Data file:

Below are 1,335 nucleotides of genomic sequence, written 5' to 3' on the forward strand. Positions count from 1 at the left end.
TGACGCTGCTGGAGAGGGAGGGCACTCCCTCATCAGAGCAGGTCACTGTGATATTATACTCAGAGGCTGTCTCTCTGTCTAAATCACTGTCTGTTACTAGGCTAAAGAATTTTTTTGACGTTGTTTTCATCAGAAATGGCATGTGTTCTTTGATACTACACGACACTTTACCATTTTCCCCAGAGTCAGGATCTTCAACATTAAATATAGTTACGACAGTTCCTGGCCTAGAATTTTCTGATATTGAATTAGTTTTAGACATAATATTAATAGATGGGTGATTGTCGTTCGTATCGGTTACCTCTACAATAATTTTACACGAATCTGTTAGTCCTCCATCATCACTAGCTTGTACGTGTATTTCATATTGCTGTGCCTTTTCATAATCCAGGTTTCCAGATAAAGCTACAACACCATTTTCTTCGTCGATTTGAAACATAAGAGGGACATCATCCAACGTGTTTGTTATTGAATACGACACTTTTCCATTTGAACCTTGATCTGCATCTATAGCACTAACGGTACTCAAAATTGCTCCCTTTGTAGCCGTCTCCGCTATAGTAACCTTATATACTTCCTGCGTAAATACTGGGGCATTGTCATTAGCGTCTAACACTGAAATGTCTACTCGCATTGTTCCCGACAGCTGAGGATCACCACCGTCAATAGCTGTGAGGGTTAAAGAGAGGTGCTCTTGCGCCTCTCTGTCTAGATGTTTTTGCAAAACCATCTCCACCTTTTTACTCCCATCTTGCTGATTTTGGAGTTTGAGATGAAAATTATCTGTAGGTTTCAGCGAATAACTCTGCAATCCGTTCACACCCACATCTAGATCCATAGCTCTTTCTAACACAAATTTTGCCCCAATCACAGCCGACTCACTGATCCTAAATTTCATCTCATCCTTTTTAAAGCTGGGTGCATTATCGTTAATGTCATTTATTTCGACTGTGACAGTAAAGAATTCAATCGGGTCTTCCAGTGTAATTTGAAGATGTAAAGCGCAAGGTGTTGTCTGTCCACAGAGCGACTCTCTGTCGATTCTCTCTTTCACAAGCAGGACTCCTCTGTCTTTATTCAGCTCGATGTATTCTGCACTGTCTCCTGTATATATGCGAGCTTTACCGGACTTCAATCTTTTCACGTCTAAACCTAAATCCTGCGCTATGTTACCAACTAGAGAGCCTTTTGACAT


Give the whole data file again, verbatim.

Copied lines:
Below are 1,335 nucleotides of genomic sequence, written 5' to 3' on the forward strand. Positions count from 1 at the left end.
TGACGCTGCTGGAGAGGGAGGGCACTCCCTCATCAGAGCAGGTCACTGTGATATTATACTCAGAGGCTGTCTCTCTGTCTAAATCACTGTCTGTTACTAGGCTAAAGAATTTTTTTGACGTTGTTTTCATCAGAAATGGCATGTGTTCTTTGATACTACACGACACTTTACCATTTTCCCCAGAGTCAGGATCTTCAACATTAAATATAGTTACGACAGTTCCTGGCCTAGAATTTTCTGATATTGAATTAGTTTTAGACATAATATTAATAGATGGGTGATTGTCGTTCGTATCGGTTACCTCTACAATAATTTTACACGAATCTGTTAGTCCTCCATCATCACTAGCTTGTACGTGTATTTCATATTGCTGTGCCTTTTCATAATCCAGGTTTCCAGATAAAGCTACAACACCATTTTCTTCGTCGATTTGAAACATAAGAGGGACATCATCCAACGTGTTTGTTATTGAATACGACACTTTTCCATTTGAACCTTGATCTGCATCTATAGCACTAACGGTACTCAAAATTGCTCCCTTTGTAGCCGTCTCCGCTATAGTAACCTTATATACTTCCTGCGTAAATACTGGGGCATTGTCATTAGCGTCTAACACTGAAATGTCTACTCGCATTGTTCCCGACAGCTGAGGATCACCACCGTCAATAGCTGTGAGGGTTAAAGAGAGGTGCTCTTGCGCCTCTCTGTCTAGATGTTTTTGCAAAACCATCTCCACCTTTTTACTCCCATCTTGCTGATTTTGGAGTTTGAGATGAAAATTATCTGTAGGTTTCAGCGAATAACTCTGCAATCCGTTCACACCCACATCTAGATCCATAGCTCTTTCTAACACAAATTTTGCCCCAATCACAGCCGACTCACTGATCCTAAATTTCATCTCATCCTTTTTAAAGCTGGGTGCATTATCGTTAATGTCATTTATTTCGACTGTGACAGTAAAGAATTCAATCGGGTCTTCCAGTGTAATTTGAAGATGTAAAGCGCAAGGTGTTGTCTGTCCACAGAGCGACTCTCTGTCGATTCTCTCTTTCACAAGCAGGACTCCTCTGTCTTTATTCAGCTCGATGTATTCTGCACTGTCTCCTGTATATATGCGAGCTTTACCGGACTTCAATCTTTTCACGTCTAAACCTAAATCCTGCGCTATGTTACCAACTAGAGAGCCTTTTGACAT